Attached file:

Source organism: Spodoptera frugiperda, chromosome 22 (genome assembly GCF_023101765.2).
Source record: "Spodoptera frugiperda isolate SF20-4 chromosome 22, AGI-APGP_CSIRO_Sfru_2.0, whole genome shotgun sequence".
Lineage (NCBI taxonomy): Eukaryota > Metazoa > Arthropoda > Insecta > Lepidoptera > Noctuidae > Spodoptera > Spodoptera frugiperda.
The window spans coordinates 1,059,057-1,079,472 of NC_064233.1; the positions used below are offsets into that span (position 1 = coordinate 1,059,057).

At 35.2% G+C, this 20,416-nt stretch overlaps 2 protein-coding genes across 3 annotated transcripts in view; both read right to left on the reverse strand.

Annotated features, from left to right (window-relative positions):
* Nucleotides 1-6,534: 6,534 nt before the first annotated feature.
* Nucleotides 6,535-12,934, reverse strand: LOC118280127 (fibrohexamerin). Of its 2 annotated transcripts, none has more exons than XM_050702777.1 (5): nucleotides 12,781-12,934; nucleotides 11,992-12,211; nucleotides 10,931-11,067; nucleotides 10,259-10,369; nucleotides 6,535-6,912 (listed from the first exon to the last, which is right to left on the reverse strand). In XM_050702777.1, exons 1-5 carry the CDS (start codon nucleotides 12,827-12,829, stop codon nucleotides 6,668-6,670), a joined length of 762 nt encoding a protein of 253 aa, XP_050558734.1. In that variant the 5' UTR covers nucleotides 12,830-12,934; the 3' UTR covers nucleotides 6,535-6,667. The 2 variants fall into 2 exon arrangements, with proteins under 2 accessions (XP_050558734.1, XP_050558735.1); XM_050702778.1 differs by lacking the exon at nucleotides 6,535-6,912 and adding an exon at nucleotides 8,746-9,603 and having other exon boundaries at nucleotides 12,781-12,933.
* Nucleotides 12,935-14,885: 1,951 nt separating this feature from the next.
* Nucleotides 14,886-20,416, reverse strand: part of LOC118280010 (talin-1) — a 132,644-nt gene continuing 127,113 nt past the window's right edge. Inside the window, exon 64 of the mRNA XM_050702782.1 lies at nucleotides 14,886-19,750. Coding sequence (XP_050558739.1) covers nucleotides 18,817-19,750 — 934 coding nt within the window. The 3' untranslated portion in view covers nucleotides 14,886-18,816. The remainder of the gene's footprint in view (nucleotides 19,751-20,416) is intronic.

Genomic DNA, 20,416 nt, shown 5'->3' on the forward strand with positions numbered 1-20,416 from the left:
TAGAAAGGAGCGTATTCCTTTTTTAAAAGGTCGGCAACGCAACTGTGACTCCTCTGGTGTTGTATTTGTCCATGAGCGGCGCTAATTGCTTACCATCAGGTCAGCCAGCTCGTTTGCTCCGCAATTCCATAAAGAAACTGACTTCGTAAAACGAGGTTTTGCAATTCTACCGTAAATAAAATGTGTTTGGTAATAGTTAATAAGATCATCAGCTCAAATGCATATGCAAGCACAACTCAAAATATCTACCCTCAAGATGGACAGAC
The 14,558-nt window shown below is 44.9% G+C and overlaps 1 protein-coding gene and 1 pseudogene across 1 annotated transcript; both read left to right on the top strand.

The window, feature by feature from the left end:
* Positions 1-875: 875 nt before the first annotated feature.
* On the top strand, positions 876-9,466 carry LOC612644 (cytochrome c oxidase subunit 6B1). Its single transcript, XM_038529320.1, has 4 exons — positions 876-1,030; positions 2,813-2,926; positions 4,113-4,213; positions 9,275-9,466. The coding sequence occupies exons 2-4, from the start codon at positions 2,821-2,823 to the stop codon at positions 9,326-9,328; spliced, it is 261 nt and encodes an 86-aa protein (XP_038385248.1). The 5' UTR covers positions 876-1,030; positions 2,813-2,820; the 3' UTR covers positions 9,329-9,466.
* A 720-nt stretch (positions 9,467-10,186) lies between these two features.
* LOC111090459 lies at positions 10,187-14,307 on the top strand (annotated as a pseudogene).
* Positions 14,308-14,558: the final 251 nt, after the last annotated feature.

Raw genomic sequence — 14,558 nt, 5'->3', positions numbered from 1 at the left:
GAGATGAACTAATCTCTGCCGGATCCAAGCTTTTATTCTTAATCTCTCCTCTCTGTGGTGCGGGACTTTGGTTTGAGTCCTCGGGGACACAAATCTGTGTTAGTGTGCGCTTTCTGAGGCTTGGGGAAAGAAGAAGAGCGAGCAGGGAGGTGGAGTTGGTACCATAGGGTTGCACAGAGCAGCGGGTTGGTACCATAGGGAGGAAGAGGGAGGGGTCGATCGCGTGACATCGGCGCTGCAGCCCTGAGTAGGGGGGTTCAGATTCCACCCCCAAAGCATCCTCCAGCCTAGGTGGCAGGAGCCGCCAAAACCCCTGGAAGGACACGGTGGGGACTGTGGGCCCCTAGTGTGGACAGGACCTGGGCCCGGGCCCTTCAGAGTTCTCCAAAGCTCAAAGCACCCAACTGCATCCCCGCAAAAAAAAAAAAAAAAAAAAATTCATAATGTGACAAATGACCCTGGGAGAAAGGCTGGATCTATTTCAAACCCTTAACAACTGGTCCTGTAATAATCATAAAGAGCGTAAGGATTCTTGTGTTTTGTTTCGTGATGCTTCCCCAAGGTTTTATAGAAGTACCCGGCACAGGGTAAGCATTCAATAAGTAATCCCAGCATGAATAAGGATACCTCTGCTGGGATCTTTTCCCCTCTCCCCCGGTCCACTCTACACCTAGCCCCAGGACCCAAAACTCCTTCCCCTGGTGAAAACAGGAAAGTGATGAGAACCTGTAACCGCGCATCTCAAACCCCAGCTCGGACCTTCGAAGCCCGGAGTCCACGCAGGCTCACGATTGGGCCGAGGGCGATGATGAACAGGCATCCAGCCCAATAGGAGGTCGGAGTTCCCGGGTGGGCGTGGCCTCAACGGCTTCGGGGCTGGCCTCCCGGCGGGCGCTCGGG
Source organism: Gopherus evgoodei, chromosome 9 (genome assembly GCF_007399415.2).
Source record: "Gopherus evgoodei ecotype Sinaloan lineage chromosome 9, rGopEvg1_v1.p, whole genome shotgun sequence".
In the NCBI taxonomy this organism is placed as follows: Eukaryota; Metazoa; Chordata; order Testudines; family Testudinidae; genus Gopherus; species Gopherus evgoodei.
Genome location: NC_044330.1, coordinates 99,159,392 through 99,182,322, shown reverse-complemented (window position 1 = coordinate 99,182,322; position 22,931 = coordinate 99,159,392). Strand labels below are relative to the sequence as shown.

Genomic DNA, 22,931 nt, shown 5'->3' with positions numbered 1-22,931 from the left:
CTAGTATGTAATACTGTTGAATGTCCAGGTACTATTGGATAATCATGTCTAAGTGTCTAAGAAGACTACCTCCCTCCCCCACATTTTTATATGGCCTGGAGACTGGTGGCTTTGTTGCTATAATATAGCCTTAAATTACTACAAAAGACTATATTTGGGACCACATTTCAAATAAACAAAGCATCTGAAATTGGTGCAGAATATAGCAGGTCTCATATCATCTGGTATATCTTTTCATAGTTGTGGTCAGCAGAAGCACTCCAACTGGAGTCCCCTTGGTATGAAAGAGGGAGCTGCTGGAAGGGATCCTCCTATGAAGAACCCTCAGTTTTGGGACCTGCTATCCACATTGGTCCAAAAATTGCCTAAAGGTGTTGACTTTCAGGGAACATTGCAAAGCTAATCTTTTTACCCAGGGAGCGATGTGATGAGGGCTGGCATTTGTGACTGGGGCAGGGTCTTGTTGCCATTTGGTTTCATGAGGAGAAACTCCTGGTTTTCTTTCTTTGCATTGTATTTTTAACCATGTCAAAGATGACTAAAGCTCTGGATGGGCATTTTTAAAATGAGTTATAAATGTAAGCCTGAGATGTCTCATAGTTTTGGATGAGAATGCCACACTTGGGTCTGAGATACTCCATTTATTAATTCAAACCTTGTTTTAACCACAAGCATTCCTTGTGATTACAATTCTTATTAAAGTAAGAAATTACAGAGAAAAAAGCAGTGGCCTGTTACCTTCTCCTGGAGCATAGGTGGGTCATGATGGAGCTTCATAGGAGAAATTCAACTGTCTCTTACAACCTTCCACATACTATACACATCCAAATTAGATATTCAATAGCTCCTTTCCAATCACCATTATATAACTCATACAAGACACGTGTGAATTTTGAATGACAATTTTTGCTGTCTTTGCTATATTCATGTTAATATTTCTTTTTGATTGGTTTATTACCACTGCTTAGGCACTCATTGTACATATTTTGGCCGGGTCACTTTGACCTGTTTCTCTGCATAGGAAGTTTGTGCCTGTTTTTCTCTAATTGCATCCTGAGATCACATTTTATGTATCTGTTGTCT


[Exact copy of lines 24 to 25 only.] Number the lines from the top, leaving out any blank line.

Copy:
In the NCBI taxonomy this organism is placed as follows: Eukaryota; Metazoa; Chordata; order Testudines; family Testudinidae; genus Gopherus; species Gopherus evgoodei.
Genome location: NC_044330.1, coordinates 99,159,392 through 99,182,322, shown reverse-complemented (window position 1 = coordinate 99,182,322; position 22,931 = coordinate 99,159,392). Strand labels below are relative to the sequence as shown.